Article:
Peutz-Jeghers syndrome: A study of long-term surgical morbidity and causes of mortality

Y. Nancy You, Bruce G. Wolff, Lisa A. Boardman, Douglas L. Riegert-Johnson, Rui Qin

Research output: Contribution to journalArticlepeer-review

11 Scopus citations


Patients with Peutz-Jeghers syndrome (PJS) require lifelong multidisciplinary care for gastrointestinal polyposis and increased risk of cancer. Their long-term morbidities and causes of mortality are unknown. Patients with a definitive diagnosis of PJS (n = 54) were retrospectively reviewed for disease course and outcome. Operative details, pathology and complications were noted for those treated surgically (n = 33). Median follow-up was 7.0 years (interquartile range: 2-20). Two malignancies were found intra-operatively (duodenal and rectal adenocarcinoma). In the long-term, 42% underwent additional operations; 1 patient developed short bowel syndrome, while another, chronic partial bowel obstruction and pain. Twenty-one additional cancers were treated in 19 patients: gynecologic (11), lung (3), and prostate (2) being the most common. 16 patients (30%) were deceased, at a median age of 51 years. The cause of death was unknown in 4 patients, but was due exclusively to malignancies in all other patients, most commonly due to metastatic gynecologic cancer (5). The overall survival of PJS patients was significantly shorter than the expected survival of an age-and gender-matched reference population (P < 0.001). Given the morbidities associated with repeated operations and the risk for cancer-related mortality in the long-term, efforts should focus on minimizing the need for surgical intervention and optimizing cancer detection, treatment and prevention.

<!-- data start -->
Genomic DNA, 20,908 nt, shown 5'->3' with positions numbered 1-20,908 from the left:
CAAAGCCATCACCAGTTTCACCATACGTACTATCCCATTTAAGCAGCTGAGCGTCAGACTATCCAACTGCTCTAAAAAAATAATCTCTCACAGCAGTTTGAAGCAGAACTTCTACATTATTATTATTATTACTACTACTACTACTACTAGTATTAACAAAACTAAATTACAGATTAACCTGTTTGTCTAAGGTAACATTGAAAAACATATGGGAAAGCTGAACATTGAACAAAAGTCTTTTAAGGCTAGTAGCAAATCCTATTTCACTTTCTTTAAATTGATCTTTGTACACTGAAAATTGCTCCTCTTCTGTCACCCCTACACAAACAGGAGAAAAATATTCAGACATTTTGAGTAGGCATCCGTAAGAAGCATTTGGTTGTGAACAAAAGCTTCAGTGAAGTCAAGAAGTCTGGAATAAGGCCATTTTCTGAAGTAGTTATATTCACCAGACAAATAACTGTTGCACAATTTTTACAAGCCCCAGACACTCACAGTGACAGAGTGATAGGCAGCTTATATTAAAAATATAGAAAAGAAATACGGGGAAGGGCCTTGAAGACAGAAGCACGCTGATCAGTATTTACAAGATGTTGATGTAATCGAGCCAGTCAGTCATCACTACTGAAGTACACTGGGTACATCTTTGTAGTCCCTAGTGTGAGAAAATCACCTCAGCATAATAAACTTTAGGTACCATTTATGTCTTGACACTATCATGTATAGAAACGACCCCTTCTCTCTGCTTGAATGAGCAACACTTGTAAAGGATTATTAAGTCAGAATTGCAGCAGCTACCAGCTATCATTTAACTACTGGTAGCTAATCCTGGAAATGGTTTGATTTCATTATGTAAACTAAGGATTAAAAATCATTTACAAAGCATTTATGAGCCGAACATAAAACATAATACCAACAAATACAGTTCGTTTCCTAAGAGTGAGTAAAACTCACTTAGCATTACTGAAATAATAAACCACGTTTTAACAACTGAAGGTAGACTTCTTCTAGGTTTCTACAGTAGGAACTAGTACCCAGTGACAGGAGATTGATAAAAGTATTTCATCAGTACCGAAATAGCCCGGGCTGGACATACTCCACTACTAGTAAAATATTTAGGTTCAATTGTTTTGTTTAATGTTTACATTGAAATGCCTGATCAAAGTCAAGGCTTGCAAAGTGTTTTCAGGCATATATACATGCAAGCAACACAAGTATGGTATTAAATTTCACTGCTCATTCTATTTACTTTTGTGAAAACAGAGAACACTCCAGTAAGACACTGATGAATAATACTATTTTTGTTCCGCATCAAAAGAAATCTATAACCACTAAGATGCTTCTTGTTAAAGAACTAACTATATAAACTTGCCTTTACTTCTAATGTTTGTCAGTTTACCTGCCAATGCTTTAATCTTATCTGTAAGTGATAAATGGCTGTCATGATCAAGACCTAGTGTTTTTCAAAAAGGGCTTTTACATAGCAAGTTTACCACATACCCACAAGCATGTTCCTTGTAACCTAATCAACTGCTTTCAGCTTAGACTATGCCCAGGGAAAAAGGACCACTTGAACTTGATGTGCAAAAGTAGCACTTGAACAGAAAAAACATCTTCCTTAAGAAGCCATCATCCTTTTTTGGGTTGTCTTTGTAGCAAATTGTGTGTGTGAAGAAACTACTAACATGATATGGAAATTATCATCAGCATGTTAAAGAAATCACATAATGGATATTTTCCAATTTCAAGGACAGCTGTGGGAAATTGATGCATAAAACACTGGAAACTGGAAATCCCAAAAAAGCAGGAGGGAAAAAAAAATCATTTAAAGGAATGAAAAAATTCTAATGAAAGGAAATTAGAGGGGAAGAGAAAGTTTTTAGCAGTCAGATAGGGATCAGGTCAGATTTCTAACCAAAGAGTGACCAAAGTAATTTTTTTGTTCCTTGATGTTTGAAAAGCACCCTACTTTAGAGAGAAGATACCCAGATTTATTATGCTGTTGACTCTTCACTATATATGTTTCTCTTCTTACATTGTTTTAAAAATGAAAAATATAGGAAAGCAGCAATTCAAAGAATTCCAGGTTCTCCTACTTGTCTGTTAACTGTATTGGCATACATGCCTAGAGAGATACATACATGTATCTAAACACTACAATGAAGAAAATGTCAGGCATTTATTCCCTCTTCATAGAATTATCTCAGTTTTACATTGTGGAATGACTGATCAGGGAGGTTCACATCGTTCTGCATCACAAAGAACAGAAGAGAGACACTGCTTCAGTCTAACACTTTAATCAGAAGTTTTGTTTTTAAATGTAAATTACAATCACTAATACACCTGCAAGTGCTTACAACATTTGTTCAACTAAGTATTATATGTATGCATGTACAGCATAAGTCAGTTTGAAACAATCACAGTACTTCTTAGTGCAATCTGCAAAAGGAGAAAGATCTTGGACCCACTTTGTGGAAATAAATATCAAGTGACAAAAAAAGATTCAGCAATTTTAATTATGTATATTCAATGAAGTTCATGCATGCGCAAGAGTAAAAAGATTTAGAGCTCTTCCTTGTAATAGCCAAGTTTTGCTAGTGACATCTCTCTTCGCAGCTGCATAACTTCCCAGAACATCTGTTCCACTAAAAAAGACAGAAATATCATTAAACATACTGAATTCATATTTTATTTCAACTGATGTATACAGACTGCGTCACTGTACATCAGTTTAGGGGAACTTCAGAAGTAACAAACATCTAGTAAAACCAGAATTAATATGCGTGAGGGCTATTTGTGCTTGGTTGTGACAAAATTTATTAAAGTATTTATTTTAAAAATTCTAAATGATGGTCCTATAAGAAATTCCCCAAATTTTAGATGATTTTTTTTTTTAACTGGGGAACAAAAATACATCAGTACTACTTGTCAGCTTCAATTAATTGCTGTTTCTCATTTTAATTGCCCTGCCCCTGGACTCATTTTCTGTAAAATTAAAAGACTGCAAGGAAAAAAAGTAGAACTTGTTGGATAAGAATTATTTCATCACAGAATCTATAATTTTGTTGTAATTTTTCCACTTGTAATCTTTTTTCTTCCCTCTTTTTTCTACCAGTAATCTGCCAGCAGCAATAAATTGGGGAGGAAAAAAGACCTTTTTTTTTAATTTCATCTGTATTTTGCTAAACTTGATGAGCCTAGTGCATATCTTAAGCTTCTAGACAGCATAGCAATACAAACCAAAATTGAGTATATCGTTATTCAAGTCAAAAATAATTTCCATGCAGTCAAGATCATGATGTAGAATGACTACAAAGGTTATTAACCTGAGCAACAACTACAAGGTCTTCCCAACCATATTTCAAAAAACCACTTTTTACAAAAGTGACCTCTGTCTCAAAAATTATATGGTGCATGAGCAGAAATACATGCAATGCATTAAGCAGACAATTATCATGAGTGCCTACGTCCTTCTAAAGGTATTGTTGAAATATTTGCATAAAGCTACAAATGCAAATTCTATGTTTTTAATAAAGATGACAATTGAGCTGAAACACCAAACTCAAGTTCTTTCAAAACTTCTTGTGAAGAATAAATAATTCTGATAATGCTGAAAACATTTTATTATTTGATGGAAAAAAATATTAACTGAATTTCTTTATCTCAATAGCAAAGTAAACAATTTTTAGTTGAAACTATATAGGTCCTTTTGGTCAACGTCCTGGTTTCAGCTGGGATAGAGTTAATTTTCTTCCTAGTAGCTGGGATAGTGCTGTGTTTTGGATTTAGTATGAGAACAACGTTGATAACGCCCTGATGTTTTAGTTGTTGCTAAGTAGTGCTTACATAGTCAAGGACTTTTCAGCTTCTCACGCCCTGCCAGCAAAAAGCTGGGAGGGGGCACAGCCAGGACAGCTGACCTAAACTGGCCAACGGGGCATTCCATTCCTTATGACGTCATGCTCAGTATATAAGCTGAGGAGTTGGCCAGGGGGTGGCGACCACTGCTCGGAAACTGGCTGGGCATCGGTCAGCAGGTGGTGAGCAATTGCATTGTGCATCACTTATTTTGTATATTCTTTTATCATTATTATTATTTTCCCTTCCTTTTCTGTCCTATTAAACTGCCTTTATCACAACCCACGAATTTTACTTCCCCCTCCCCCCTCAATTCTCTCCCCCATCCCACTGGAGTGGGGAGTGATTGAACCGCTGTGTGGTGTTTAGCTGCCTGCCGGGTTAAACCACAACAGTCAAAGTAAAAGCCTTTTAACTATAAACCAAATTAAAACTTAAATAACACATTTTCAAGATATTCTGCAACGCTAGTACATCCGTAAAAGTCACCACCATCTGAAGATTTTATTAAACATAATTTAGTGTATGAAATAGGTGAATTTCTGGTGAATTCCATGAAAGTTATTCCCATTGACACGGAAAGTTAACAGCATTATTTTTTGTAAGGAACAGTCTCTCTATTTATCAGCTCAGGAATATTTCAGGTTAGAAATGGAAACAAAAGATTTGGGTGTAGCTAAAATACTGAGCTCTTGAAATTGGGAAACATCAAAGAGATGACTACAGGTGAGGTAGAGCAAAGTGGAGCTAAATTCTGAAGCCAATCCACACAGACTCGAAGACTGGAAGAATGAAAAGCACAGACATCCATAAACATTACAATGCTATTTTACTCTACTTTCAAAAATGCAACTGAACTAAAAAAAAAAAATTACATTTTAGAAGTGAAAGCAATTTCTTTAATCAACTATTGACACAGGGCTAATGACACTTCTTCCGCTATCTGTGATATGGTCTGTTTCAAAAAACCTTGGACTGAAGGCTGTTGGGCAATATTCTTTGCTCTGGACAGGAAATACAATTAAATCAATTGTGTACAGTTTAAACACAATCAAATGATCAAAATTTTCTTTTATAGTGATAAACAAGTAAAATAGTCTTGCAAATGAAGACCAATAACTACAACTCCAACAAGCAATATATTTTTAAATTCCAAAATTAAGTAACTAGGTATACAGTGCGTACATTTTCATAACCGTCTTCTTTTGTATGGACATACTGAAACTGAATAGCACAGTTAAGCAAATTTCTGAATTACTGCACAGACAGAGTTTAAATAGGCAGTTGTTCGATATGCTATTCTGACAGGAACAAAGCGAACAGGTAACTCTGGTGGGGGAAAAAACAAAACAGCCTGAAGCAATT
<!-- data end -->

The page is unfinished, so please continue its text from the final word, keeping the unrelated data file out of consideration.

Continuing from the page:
Original languageEnglish (US)
Pages (from-to)609-616
Number of pages8
JournalFamilial Cancer
Issue number4
StatePublished - Dec 2010


  • Hamartoma
  • Hereditary cancer syndrome
  • Intraoperative endoscopy
  • Peutz-Jeghers syndrome
  • Polyposis syndrome

ASJC Scopus subject areas

  • Genetics
  • Oncology
  • Genetics(clinical)
  • Cancer Research


Dive into the research topics of 'Peutz-Jeghers syndrome: A study of long-term surgical morbidity and causes of mortality'. Together they form a unique fingerprint.

Cite this